Now don't get me wrong, I really like the Uber/Lyft concept. But at least with taxis, they stick to the designated areas at airports, the Uber/Lyft guys seem rather out of control on that front. Which, for normal travel, isn't much of a problem.

Bottom line: I was expecting a nightmare travel scenario, on both ends. Speculating with my fellow travelers (the non-Communist type, mind you), it seems that most folks traveling the day before Thanksgiving also have to work that day, so they leave later than I did. I also left somewhat earlier (I suppose) than normal holiday travelers for the return home. Which is why I seemed to have "dodged a bullet" vis-à-vis holiday travel.

And I really don't have a problem with that.

¹ SJC.
² Landing Zone.

Wednesday, November 29, 2023

Vegas, Part Deux (repost)


 This is also a repost.  Vegas was a big influence in not only my USAF career but in my life also.  Wanted to finish the story.  Great story about a great leader.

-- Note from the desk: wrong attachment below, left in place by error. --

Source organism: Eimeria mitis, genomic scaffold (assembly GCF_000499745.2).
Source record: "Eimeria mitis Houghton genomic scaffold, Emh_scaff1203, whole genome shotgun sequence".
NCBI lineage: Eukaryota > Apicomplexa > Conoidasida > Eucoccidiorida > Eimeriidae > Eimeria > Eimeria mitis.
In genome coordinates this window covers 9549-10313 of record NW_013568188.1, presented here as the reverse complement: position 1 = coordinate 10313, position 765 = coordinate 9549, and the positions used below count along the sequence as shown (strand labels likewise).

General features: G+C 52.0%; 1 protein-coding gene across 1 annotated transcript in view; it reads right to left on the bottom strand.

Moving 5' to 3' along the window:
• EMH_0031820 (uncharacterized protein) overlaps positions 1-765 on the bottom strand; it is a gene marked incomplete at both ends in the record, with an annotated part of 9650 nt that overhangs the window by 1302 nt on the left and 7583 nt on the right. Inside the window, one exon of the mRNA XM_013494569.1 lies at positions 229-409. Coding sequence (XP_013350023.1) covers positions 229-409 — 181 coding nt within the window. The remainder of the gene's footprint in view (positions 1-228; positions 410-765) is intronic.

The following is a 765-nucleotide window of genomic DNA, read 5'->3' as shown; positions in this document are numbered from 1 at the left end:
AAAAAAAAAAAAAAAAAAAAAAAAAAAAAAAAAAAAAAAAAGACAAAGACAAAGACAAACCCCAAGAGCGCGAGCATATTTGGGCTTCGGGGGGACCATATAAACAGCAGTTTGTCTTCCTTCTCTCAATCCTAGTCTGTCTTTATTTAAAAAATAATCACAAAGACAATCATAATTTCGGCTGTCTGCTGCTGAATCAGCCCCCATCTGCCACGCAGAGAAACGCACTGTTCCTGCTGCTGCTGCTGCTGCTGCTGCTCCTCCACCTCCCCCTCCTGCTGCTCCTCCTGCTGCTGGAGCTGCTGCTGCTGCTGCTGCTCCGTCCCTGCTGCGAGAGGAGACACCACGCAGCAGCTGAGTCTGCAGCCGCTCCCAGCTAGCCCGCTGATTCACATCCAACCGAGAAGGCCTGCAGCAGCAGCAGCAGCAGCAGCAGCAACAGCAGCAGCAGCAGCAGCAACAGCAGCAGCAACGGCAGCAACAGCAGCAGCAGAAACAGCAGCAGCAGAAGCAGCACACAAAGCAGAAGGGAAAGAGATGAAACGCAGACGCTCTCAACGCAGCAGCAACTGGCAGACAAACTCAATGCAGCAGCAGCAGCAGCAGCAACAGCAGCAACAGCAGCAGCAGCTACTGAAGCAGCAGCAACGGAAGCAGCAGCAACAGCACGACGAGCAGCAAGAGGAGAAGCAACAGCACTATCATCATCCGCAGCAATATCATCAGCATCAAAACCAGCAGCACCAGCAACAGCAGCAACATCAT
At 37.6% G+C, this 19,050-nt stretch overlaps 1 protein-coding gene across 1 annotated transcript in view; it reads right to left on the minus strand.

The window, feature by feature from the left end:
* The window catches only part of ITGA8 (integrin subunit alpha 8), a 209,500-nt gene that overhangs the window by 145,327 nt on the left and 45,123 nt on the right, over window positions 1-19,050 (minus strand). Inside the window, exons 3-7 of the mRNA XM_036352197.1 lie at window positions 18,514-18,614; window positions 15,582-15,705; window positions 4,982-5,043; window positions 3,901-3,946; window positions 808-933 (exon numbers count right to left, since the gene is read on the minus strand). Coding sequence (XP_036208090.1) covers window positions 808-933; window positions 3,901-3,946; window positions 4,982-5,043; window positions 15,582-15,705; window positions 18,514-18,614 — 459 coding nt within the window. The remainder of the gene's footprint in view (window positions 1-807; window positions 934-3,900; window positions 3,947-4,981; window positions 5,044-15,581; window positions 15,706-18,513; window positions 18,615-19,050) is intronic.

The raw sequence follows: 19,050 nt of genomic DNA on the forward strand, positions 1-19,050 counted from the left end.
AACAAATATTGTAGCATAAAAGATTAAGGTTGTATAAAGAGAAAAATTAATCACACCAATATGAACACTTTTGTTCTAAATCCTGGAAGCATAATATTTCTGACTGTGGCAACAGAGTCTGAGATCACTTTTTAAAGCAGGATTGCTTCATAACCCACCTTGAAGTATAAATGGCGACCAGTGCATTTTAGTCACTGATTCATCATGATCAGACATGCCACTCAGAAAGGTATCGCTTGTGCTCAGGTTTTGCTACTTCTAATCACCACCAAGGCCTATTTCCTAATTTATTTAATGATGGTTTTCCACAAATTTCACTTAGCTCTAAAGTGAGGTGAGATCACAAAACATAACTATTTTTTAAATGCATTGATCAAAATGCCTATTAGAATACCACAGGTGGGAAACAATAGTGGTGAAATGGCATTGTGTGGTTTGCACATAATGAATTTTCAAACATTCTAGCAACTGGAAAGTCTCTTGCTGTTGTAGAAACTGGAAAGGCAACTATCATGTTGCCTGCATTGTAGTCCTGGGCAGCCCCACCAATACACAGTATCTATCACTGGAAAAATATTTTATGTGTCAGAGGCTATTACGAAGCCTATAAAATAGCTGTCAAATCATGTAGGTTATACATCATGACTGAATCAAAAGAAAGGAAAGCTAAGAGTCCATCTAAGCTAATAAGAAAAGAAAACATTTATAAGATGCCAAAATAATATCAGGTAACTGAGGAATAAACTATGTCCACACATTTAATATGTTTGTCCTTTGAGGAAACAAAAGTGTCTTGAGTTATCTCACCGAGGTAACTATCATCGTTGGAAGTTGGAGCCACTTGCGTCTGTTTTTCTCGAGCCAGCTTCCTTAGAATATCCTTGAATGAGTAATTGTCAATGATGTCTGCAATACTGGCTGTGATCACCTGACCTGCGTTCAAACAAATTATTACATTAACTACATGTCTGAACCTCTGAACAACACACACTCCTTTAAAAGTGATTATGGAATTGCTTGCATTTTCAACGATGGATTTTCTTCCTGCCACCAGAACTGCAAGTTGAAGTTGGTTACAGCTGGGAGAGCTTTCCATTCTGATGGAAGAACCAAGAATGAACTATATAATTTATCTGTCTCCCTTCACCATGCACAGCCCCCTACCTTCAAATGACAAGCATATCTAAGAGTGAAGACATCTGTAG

So there I was…an At-38B Instructor Pilot at Holloman Airplane Patch New Mexico.  I’ve been there about two years and my non-flying duty is squadron scheduler.  I have been blessed with a “good deal”, and I have made the most of it.

Current Wing Policy is that all senior Wing Personnel will receive check rides from the Chief of Stan-Eval.  The actual name is Standardization and Evaluation, most of us called them Stan Evil.  Ostensibly the requirement for the Wing King and the like to get their check rides from the Branch Chief was to reduce the likelihood of “undue Command Influence” in passing their check rides.  Works for me!  A Lieutenant Colonel looking for a Squadron to Command and therefore, earn his ticket to Bird Colonel.  No possibility for influence there…..

In any case, those thunderstorms raged far, far above my limited horizon.  My immediate problem was simple.  I had busted the Director of Operations (The number three guy in the Wing, call sign Vegas) on his last ride before his check ride.  Apparently, he had forgotton everything he’d learned in his 4000+ hours of flying about landing a jet, therefore he required another practice ride and his Check Ride was scheduled for tomorrow.